As I put the finishing touches to the Torrey Pines Community Planning Board’s response to Kilroy’s DEIR Alternatives, several issues have surfaced. Kilroy’s insistence that only the Carmel Valley Community Planning Board has a vote on the One Paseo project to the exclusion of all other impacted residents outside Carmel Valley. This is true, but it shrouds the true nature of One Paseo’s impact upon regional traffic congestion, especially as it relates to emergency response time from Fire Station 24 on Del Mar Heights Road.
Development Services Department (DSD) has clearly indicated that the One Paseo project is tied to specific roadway improvements called mitigation measures. These mitigation measures must be in place before building permits are issued. The I-5/SR-56 connector project is on the list of mitigation measures and includes the removal of the Del Mar Heights Bridge and the construction of a new bridge and connector ramps from I-5 to SR-56. As a side note, Caltrans plans to start construction on this project in 2020 and finish by 2030, but this project remains unfunded.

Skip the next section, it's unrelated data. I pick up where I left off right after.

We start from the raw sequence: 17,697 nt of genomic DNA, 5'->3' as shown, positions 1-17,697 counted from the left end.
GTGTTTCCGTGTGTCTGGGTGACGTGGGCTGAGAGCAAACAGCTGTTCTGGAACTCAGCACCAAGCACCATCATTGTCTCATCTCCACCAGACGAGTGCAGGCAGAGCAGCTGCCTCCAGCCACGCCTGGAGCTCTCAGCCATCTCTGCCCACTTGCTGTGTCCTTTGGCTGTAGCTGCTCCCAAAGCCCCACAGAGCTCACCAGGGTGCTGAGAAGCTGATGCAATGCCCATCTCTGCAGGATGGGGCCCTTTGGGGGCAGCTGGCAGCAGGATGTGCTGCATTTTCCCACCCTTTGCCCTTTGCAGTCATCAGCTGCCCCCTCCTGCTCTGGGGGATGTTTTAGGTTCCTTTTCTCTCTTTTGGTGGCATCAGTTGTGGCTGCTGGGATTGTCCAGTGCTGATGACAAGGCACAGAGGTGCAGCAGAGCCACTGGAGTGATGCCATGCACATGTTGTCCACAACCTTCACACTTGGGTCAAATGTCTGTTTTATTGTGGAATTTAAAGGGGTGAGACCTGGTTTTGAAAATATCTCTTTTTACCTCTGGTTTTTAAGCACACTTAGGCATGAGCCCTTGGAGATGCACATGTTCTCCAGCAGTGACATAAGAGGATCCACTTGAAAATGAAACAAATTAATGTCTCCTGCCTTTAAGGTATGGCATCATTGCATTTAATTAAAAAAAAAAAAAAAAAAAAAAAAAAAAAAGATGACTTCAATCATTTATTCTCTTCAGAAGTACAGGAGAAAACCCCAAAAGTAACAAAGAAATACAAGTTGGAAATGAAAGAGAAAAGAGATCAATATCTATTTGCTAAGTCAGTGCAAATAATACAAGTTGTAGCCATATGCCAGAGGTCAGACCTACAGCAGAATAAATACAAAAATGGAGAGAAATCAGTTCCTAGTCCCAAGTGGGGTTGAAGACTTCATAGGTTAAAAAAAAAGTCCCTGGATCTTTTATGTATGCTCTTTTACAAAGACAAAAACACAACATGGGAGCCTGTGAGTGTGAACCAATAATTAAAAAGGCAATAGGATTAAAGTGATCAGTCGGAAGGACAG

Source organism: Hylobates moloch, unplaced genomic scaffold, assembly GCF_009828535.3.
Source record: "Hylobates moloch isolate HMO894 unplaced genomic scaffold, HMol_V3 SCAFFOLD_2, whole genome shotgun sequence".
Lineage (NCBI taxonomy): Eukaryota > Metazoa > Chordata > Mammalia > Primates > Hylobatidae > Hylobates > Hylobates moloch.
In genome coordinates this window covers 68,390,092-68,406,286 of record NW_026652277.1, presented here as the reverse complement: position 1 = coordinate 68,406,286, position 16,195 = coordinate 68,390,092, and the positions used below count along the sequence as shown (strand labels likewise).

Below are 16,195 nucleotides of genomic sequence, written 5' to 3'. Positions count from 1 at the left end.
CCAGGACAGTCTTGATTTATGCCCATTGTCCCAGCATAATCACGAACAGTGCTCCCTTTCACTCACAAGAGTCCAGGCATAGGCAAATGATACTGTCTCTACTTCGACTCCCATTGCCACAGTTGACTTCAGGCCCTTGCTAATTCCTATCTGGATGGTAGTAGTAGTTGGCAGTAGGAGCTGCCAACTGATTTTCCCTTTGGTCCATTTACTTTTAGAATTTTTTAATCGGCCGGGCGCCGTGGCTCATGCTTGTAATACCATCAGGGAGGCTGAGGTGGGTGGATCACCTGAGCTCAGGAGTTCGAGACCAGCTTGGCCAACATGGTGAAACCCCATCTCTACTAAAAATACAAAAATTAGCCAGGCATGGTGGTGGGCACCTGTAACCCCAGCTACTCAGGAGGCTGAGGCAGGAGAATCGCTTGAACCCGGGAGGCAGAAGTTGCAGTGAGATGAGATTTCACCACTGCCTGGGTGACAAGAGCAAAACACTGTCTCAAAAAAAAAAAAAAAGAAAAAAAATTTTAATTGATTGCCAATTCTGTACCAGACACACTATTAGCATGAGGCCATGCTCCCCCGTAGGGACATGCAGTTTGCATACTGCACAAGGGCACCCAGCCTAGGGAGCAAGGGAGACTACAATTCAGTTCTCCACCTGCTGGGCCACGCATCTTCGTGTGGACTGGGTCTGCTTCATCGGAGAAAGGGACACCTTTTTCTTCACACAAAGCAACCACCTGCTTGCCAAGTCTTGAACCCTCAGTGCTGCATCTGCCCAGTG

Now the rub: DSD indicates that building permits would not be deferred in the event that the City Council adopts a Statement of Overriding Considerations relative to impacts to traffic, since these mitigations are beyond the control of the project applicant and the city of San Diego. Therefore, the reality of the situation is that the nine City Council members can choose to ignore the facts about traffic and approve One Paseo. Remember that only Councilwoman Sherri Lightner lives in District 1 and, at that, in La Jolla. San Diego’s mayor and county supervisor get no vote. The Carmel Valley board’s vote is only advisory, as is the city’s Planning Commission.
Therefore, none of the City Council members actually lives in and around Carmel Valley or Torrey Pines but can — by their vote — affect our lives and safety for the next 15 years. “Ask not for whom the bell tolls; it tolls for thee.”
Chair, Torrey Pines Community Planning Board